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Advocates see federal court decision on Arkansas anti-BDS law ‘disappointment,’ not setback

Jewish News Syndicate

“StandWithUs is confident that the desire of the state—to refuse to use taxpayer dollars to enter into contracts with companies that discriminate against Israel—will prevail,” said co-founder and CEO Roz Rothstein.

(February 16, 2021 / JNS) A federal appeals court on Feb. 12 ruled that an Arkansas anti-BDS law was unconstitutional. Several pro-Israel organizations expressed disappointment in the ruling, but don’t see it as hindering the nationwide legislative movement to fight the anti-Israel BDS movement.

In the ruling, a three-judge panel of the 8th U.S. Circuit Court of Appeals reversed a 2019 decision that dismissed a lawsuit by the Arkansas Times that charged that the anti-BDS law violated the First Amendment. The court said that the Arkansas law was too broad and that it could also apply to vendors that support or promote a boycott.

“The Act prohibits the contractor from engaging in boycott activity outside the scope of the contractual relationship ‘on its own time and dime,’ ” the court said in its 2-1 decision. “Such a restriction violates the First Amendment.”

While the Times does not currently engage in or advocate for BDS, the outlet refused to sign a pledge never to boycott Israel after one of its advertisers, the University of Arkansas-Pulaski Technical College, requested it do so in accordance with the state law. In response, the school ceased business with the newspaper.

The 8th Circuit’s ruling now sends the case back to U.S. District Judge Brian Miller, who had previously ruled in 2019 that refusing to purchase items was not protected speech under the First Amendment.

Holly Dickson, executive director of the American Civil Liberties Union of Arkansas, which represented the Arkansas Times in the case, praised the ruling, saying “Arkansas politicians had no business penalizing our clients for refusing to participate in this ideological litmus test. Free speech isn’t a privilege you pay for; it’s a right guaranteed to every Arkansan.”

However, Marc Greendorfer, founder of the Zachor Legal Institute, told JNS that the previous district court ruling—and the dissent in the appeals court—properly interpreted the meaning of the Arkansas law.

“It is telling that the two judges [one an Obama appointee] who ruled against Arkansas’ common sense and narrowly tailored anti-discrimination law had to engage in a tail-chasing analysis of three words in the law to ultimately contort the scope of the law to find vagueness in one of the most narrowly drafted anti-discrimination laws in the nation,” he said.

Dozens of other states have passed similar anti-BDS laws, which have also been challenged in federal courts over First Amendment concerns. Anti-BDS laws in Arizona, Kansas and Texas were initially blocked but later allowed to be enforced after lawmakers narrowed the requirements for the law to only apply to larger contracts.

Arkansas Attorney General Leslie Rutledge’s office said that she was reviewing the appeals court decision and determining the state’s next steps. “The Attorney General is disappointed in the decision, which interferes with Arkansas’s law banning discrimination against Israel, an important American ally,” spokesperson Amanda Priest said in a statement.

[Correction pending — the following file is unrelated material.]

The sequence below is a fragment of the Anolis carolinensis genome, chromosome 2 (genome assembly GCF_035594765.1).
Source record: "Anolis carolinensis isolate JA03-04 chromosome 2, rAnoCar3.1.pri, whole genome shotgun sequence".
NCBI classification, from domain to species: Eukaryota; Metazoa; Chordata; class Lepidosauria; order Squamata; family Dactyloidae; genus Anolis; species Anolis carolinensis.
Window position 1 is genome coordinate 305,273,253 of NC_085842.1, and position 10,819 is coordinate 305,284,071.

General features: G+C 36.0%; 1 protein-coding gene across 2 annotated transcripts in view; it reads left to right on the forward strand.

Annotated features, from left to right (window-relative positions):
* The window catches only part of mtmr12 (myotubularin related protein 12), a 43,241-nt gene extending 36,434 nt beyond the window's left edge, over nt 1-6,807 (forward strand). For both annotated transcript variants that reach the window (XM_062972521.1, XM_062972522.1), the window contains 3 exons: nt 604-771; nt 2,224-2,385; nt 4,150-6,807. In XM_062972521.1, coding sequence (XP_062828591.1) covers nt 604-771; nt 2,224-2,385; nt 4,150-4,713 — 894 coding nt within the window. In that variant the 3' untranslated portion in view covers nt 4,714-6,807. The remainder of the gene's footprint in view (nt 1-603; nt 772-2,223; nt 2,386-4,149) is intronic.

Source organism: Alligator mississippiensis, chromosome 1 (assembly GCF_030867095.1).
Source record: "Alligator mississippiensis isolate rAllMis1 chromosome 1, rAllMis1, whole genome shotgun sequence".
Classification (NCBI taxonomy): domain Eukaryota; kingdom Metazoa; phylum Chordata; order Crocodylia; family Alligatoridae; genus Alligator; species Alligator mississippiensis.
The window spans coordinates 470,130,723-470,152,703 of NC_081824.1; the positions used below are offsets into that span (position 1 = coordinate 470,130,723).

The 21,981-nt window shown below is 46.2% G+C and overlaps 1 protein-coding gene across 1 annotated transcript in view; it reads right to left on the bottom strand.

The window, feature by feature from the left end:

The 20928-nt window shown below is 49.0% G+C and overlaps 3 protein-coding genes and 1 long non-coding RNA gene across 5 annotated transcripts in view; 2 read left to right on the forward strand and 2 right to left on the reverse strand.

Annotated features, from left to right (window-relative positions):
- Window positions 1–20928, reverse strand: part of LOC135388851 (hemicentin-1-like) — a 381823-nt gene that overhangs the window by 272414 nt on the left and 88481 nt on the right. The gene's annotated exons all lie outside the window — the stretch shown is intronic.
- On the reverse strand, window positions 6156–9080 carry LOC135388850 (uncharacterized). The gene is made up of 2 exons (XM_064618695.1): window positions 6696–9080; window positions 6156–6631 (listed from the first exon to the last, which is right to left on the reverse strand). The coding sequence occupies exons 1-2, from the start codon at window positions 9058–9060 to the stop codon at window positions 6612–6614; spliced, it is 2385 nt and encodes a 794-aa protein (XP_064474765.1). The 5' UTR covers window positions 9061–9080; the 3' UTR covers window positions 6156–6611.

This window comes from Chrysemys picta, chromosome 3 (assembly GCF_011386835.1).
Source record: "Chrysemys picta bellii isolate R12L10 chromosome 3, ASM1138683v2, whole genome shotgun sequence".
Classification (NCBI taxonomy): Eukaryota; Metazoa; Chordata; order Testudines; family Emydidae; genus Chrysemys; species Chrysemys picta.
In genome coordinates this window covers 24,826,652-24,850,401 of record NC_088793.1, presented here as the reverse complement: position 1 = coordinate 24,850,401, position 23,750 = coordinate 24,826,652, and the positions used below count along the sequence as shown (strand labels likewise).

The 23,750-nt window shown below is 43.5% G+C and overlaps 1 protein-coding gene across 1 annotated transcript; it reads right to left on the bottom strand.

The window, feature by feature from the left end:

‘Easily remedy the flaws’

Pro-Israel and Jewish organizations weighed in on the ruling, expressing optimism that the Arkansas law could be amended to address concerns.

“StandWithUs is confident that the desire of the state of Arkansas—to refuse to use taxpayer dollars to enter into contracts with companies that discriminate against Israel—will ultimately prevail despite the recent appellate court decision,” said Roz Rothstein, co-founder and CEO StandWithUs.

The American Jewish Committee also said it was “disappointed” in the appeals court decision, but noted that the ruling “is not to be read as a blanket condemnation of all such statutes. The court chose to read the statute as prohibiting the state from contracting with people who are participating in a boycott of Israel, even if that participation was wholly unrelated to their state contract.”

As such, AJC said that it does not read the Arkansas BDS law—or other anti-BDS laws in other states—as reaching such unrelated conduct.

Rather, it added, “the statutes constitutionally reach only boycott participation that does, or is likely to, adversely affect the state’s interest in the contract in question.”

AJC said that “Arkansas can easily remedy the flaws in [the] decision, both legislatively and administratively, by limiting the statute and required contractor compliance certificate accordingly.”

Greendorfer said his group looks forward to future proceedings when the core question in the case—whether discriminatory secondary boycotts that are not related to the assertion of underlying constitutional rights of the boycotters are protected by the First Amendment—is addressed.

He explained that “existing Supreme Court precedent, as the District Court and dissent noted, has already answered this question with a definitive ruling that unlike domestic boycotts by those affected by discriminatory government actions”—for example, those by African-Americans in the civil-rights era—“discriminatory secondary boycotts that solely relate to foreign conflicts are not absolute protected speech under the First Amendment.”

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